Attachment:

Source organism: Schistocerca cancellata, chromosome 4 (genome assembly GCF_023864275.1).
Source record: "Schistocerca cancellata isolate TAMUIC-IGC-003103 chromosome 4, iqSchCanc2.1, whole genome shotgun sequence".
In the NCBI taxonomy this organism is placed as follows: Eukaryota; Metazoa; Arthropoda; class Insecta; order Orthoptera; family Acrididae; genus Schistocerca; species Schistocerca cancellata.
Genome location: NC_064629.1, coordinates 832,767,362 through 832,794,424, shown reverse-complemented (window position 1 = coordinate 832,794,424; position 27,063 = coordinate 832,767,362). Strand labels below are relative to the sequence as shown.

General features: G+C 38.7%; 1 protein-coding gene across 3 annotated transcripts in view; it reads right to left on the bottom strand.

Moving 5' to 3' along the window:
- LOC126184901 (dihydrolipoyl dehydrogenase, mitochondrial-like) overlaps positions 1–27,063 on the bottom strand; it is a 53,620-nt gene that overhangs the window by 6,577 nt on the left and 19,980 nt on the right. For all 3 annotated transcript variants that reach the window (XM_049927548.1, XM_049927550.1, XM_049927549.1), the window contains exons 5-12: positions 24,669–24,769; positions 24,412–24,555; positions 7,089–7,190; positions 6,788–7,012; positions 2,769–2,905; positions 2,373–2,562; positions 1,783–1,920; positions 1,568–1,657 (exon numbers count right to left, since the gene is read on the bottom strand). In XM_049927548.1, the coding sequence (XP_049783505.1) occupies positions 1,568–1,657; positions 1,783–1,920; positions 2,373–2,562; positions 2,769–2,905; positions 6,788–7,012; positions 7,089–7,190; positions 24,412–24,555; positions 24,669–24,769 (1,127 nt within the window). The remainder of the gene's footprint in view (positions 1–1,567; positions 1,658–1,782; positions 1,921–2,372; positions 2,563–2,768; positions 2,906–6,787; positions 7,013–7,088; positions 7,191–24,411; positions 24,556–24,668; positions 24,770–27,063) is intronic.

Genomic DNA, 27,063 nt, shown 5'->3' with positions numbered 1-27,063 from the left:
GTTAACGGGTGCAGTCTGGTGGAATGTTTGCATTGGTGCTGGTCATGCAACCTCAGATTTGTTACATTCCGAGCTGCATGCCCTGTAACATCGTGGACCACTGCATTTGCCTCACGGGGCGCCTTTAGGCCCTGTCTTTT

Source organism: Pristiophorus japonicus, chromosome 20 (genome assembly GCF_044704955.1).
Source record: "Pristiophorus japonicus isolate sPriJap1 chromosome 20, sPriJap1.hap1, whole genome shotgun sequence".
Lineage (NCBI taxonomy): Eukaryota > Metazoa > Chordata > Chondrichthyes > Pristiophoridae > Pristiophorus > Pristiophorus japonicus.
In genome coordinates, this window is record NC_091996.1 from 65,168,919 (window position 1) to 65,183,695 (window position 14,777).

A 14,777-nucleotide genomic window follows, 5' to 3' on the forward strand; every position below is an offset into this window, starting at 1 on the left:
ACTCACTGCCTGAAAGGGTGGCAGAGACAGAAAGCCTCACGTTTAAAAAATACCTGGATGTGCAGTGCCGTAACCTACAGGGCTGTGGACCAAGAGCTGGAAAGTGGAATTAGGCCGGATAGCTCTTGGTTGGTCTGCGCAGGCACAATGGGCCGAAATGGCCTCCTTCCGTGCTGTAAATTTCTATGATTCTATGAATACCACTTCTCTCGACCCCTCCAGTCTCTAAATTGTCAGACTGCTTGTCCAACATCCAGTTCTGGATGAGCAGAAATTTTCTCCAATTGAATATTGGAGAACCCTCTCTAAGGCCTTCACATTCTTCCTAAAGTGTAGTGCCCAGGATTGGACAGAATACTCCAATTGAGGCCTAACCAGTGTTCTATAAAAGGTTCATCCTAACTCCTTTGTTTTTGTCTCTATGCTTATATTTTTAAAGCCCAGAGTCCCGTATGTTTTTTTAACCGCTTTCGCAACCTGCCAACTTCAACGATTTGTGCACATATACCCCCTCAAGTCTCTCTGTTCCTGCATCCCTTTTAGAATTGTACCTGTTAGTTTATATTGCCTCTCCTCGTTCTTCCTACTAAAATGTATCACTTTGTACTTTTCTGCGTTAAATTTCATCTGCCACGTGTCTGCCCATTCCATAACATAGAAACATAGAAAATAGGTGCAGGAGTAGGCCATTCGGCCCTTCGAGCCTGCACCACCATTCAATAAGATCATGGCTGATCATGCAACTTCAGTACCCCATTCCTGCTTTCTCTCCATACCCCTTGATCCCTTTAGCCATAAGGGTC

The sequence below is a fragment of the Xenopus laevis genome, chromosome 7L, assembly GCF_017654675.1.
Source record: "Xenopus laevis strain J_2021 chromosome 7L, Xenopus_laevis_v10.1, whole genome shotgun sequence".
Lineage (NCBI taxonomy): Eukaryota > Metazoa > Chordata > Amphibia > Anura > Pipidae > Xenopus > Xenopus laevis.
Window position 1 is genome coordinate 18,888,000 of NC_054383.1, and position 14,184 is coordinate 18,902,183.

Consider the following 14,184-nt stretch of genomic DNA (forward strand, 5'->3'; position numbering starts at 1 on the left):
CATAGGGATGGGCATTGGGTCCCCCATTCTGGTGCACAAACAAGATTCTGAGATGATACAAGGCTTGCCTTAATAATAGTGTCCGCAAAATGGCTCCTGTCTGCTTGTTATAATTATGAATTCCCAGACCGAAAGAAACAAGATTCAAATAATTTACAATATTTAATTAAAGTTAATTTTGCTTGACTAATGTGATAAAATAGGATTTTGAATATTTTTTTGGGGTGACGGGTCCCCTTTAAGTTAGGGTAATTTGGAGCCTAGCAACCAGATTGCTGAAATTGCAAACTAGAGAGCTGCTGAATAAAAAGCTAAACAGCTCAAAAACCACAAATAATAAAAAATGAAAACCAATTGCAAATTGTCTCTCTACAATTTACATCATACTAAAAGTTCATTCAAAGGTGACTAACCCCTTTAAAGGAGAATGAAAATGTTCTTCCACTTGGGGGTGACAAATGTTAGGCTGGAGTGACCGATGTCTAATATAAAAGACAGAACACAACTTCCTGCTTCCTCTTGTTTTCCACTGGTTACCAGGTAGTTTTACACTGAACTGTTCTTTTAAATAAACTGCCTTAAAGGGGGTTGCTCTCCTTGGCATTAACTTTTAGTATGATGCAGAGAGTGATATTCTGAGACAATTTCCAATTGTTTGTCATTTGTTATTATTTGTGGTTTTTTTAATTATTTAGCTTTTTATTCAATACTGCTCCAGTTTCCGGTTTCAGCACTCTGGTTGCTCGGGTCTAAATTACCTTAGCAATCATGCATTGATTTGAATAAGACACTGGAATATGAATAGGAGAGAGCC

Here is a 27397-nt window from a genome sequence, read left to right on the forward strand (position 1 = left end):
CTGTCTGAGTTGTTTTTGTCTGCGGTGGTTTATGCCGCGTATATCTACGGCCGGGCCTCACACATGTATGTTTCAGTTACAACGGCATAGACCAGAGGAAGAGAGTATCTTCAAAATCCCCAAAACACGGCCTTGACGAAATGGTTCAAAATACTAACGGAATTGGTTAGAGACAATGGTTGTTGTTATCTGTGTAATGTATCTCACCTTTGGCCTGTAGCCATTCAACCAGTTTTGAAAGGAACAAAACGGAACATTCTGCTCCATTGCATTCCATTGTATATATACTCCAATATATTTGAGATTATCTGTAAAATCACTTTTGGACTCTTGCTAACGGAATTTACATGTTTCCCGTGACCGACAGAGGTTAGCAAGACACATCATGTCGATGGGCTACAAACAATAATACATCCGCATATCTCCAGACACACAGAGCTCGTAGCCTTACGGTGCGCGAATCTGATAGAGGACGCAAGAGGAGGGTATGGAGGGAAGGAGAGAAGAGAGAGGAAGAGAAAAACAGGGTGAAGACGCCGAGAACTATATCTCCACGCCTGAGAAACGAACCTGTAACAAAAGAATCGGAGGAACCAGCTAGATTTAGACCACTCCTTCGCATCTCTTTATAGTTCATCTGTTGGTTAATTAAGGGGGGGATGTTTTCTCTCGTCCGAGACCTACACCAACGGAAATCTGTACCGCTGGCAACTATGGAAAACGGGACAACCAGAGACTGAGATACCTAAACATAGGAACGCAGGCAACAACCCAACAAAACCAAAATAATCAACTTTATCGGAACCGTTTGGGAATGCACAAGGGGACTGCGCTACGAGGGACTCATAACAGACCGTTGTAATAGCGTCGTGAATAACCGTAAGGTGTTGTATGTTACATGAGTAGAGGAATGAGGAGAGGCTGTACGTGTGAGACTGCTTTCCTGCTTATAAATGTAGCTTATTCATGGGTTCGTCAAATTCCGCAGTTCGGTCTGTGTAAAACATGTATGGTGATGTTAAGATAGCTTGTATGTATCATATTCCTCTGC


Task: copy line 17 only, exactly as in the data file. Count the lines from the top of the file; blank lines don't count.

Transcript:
Source record: "Xenopus laevis strain J_2021 chromosome 7L, Xenopus_laevis_v10.1, whole genome shotgun sequence".